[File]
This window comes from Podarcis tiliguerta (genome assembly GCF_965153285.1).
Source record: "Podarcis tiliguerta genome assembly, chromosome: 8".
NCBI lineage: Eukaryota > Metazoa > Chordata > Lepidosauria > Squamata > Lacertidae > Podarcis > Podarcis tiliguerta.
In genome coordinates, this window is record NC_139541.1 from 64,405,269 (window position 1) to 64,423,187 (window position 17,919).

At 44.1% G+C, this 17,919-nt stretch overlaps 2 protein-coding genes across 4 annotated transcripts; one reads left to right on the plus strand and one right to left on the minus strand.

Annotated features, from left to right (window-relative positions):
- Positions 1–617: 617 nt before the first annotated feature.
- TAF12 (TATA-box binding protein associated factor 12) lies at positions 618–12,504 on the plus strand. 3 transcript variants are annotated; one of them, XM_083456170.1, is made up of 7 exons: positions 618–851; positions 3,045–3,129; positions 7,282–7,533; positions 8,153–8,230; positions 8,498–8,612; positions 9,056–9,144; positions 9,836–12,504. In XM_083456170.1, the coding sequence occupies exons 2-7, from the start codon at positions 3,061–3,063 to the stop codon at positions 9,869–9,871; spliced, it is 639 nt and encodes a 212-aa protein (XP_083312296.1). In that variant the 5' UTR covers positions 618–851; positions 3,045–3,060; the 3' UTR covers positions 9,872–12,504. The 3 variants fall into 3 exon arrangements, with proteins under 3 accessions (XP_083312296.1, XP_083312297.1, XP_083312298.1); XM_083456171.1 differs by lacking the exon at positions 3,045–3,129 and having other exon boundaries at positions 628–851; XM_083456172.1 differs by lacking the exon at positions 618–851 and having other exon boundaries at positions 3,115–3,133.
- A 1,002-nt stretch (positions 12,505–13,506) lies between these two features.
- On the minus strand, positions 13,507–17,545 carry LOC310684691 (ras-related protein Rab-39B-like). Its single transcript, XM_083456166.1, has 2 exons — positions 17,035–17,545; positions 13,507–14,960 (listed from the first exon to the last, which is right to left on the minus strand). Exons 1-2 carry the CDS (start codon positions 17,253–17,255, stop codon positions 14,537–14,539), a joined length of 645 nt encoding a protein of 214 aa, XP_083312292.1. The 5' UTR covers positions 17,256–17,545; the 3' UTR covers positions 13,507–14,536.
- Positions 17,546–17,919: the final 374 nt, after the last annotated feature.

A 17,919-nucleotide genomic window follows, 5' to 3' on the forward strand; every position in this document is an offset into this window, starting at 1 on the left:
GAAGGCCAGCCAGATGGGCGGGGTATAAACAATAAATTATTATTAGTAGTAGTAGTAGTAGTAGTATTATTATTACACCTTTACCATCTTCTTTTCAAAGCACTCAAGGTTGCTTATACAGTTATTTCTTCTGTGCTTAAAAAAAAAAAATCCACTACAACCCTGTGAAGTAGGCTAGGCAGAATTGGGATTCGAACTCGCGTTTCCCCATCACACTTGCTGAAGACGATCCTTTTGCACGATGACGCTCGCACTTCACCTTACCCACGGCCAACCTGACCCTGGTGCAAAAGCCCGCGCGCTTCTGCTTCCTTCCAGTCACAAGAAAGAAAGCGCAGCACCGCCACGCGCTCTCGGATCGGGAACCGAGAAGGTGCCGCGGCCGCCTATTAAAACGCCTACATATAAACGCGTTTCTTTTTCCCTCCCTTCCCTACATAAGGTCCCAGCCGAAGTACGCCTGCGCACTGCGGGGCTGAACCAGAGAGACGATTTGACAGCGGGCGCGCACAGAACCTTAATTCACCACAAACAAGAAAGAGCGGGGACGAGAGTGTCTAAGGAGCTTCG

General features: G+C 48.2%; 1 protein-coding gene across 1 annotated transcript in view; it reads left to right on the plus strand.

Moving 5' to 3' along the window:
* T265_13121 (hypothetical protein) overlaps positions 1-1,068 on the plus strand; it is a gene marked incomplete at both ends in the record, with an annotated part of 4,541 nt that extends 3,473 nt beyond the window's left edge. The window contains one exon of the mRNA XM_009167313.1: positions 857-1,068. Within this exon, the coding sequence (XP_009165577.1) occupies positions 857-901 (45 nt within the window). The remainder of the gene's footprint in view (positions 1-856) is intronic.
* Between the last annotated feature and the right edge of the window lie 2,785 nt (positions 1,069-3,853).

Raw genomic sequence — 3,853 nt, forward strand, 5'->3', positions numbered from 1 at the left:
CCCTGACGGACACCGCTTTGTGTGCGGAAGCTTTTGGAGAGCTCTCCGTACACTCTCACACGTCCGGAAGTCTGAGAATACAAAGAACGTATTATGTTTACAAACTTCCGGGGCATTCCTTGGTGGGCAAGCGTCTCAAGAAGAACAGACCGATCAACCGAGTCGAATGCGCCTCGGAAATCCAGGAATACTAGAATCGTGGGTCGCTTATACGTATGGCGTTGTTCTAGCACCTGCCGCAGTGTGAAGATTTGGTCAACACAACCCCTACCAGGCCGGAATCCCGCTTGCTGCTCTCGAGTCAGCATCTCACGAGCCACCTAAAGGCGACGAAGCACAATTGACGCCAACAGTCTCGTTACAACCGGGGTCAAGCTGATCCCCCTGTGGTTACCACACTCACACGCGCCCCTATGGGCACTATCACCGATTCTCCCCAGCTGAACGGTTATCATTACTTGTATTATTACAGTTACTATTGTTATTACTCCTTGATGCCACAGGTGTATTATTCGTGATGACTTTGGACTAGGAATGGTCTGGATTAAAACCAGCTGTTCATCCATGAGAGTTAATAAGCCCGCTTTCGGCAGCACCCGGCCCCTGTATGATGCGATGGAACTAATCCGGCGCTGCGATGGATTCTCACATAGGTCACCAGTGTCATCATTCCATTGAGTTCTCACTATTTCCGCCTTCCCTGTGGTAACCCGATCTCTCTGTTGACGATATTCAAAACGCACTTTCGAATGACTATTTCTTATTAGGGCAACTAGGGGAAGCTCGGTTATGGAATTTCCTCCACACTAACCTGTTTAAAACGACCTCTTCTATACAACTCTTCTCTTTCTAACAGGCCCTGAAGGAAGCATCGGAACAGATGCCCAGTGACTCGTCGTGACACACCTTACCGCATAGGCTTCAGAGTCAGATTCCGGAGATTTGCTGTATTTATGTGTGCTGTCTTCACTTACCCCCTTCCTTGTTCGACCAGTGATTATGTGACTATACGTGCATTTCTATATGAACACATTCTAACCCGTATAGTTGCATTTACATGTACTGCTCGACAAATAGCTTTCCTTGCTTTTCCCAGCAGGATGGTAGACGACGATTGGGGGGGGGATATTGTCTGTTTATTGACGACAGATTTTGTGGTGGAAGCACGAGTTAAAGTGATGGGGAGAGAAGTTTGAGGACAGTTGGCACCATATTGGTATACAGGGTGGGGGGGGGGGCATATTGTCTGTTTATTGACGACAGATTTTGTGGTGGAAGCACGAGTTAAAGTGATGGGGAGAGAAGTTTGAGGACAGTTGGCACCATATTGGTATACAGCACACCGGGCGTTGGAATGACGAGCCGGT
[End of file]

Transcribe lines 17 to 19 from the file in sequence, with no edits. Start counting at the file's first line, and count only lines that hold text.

* Between the last annotated feature and the right edge of the window lie 2,785 nt (positions 1,069-3,853).

Raw genomic sequence — 3,853 nt, forward strand, 5'->3', positions numbered from 1 at the left:
CCCTGACGGACACCGCTTTGTGTGCGGAAGCTTTTGGAGAGCTCTCCGTACACTCTCACACGTCCGGAAGTCTGAGAATACAAAGAACGTATTATGTTTACAAACTTCCGGGGCATTCCTTGGTGGGCAAGCGTCTCAAGAAGAACAGACCGATCAACCGAGTCGAATGCGCCTCGGAAATCCAGGAATACTAGAATCGTGGGTCGCTTATACGTATGGCGTTGTTCTAGCACCTGCCGCAGTGTGAAGATTTGGTCAACACAACCCCTACCAGGCCGGAATCCCGCTTGCTGCTCTCGAGTCAGCATCTCACGAGCCACCTAAAGGCGACGAAGCACAATTGACGCCAACAGTCTCGTTACAACCGGGGTCAAGCTGATCCCCCTGTGGTTACCACACTCACACGCGCCCCTATGGGCACTATCACCGATTCTCCCCAGCTGAACGGTTATCATTACTTGTATTATTACAGTTACTATTGTTATTACTCCTTGATGCCACAGGTGTATTATTCGTGATGACTTTGGACTAGGAATGGTCTGGATTAAAACCAGCTGTTCATCCATGAGAGTTAATAAGCCCGCTTTCGGCAGCACCCGGCCCCTGTATGATGCGATGGAACTAATCCGGCGCTGCGATGGATTCTCACATAGGTCACCAGTGTCATCATTCCATTGAGTTCTCACTATTTCCGCCTTCCCTGTGGTAACCCGATCTCTCTGTTGACGATATTCAAAACGCACTTTCGAATGACTATTTCTTATTAGGGCAACTAGGGGAAGCTCGGTTATGGAATTTCCTCCACACTAACCTGTTTAAAACGACCTCTTCTATACAACTCTTCTCTTTCTAACAGGCCCTGAAGGAAGCATCGGAACAGATGCCCAGTGACTCGTCGTGACACACCTTACCGCATAGGCTTCAGAGTCAGATTCCGGAGATTTGCTGTATTTATGTGTGCTGTCTTCACTTACCCCCTTCCTTGTTCGACCAGTGATTATGTGACTATACGTGCATTTCTATATGAACACATTCTAACCCGTATAGTTGCATTTACATGTACTGCTCGACAAATAGCTTTCCTTGCTTTTCCCAGCAGGATGGTAGACGACGATTGGGGGGGGGATATTGTCTGTTTATTGACGACAGATTTTGTGGTGGAAGCACGAGTTAAAGTGATGGGGAGAGAAGTTTGAGGACAGTTGGCACCATATTGGTATACAGGGTGGGGGGGGGGGCATATTGTCTGTTTATTGACGACAGATTTTGTGGTGGAAGCACGAGTTAAAGTGATGGGGAGAGAAGTTTGAGGACAGTTGGCACCATATTGGTATACAGCACACCGGGCGTTGGAATGACGAGCCGGT